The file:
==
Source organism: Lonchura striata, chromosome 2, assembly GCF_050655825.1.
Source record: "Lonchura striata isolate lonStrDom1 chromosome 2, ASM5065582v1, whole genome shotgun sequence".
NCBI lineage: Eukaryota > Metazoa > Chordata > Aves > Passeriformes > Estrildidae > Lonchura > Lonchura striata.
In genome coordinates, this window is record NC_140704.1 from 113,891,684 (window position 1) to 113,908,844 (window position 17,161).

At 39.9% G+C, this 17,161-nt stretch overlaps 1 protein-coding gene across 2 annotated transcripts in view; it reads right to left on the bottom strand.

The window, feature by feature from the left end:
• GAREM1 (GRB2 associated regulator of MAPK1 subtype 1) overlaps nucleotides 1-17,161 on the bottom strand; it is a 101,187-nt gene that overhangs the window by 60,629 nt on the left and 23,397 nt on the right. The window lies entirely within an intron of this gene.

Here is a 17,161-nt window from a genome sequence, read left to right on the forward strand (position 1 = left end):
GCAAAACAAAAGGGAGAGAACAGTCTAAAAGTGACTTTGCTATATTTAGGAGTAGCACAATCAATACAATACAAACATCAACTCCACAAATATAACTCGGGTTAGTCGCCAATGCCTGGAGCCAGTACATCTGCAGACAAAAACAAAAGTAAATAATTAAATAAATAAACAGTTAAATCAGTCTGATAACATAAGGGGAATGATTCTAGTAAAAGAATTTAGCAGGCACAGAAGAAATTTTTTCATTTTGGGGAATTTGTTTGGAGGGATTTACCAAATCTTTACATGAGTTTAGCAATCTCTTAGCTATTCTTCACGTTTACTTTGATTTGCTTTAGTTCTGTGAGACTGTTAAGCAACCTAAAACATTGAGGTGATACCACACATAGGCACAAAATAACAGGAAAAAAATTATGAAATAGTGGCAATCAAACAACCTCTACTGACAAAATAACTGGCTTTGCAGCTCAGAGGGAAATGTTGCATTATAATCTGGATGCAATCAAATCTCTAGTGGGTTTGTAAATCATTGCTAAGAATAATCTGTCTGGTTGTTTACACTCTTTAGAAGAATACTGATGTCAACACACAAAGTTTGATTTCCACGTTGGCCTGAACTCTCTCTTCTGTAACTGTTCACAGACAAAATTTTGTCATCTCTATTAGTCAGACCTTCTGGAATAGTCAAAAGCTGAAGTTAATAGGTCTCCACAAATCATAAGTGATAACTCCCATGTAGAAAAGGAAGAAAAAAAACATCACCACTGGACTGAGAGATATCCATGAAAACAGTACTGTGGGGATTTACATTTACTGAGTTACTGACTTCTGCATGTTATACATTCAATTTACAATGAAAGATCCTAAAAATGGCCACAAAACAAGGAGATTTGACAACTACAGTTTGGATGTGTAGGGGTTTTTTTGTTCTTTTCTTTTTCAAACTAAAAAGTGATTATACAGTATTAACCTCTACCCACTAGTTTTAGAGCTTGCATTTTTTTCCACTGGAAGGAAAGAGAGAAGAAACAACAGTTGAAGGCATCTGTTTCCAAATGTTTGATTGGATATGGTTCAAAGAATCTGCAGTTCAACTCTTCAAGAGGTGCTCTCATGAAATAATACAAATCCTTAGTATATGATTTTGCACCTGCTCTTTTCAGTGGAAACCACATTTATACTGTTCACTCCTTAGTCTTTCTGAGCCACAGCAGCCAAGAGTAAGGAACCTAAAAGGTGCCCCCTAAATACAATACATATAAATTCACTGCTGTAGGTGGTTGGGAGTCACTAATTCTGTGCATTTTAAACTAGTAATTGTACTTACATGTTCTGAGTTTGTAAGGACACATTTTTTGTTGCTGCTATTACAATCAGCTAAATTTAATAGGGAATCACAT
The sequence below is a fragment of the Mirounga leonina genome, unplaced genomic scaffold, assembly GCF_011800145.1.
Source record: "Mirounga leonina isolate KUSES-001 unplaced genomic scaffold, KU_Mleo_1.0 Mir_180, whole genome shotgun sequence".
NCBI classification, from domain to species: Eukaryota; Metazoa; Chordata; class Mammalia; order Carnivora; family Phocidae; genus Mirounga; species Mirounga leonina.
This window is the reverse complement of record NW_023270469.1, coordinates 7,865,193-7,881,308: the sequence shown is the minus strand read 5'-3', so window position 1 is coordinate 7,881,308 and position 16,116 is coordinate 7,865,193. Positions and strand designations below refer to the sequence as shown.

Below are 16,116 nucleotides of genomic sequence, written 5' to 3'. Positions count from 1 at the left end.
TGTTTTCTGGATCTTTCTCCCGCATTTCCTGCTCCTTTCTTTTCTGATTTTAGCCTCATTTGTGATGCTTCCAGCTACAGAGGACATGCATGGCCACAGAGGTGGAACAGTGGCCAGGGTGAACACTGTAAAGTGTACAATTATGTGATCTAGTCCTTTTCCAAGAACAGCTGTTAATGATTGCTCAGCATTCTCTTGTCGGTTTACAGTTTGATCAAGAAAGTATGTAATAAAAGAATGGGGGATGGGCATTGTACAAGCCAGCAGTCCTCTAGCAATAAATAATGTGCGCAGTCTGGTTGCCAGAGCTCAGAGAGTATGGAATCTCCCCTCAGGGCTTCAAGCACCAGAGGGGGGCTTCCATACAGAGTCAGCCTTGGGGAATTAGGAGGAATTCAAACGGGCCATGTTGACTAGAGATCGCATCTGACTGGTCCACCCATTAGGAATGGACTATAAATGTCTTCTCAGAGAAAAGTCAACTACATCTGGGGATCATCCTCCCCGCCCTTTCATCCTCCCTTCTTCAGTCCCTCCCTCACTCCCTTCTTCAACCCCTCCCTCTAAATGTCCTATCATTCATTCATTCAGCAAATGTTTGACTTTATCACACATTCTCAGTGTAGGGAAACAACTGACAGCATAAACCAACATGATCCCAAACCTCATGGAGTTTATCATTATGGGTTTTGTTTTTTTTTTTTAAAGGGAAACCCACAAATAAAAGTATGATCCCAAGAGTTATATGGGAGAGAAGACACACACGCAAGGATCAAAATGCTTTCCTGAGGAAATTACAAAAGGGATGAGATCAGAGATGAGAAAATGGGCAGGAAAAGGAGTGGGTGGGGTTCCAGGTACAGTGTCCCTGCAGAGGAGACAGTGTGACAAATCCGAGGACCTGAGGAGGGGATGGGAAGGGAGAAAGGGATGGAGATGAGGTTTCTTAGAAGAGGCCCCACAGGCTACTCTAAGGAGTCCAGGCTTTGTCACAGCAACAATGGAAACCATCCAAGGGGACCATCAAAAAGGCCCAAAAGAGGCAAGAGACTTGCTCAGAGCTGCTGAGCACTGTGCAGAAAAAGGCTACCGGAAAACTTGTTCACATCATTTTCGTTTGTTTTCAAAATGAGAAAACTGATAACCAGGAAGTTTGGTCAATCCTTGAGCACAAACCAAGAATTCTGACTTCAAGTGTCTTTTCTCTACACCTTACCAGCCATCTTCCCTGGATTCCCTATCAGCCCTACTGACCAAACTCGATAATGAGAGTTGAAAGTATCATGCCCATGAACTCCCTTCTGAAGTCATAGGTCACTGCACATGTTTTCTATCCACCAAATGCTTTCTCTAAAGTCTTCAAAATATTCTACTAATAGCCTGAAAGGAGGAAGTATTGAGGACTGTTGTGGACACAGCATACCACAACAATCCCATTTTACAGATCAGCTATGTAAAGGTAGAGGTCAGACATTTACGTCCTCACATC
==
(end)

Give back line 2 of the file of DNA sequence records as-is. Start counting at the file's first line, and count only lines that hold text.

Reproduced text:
Source record: "Lonchura striata isolate lonStrDom1 chromosome 2, ASM5065582v1, whole genome shotgun sequence".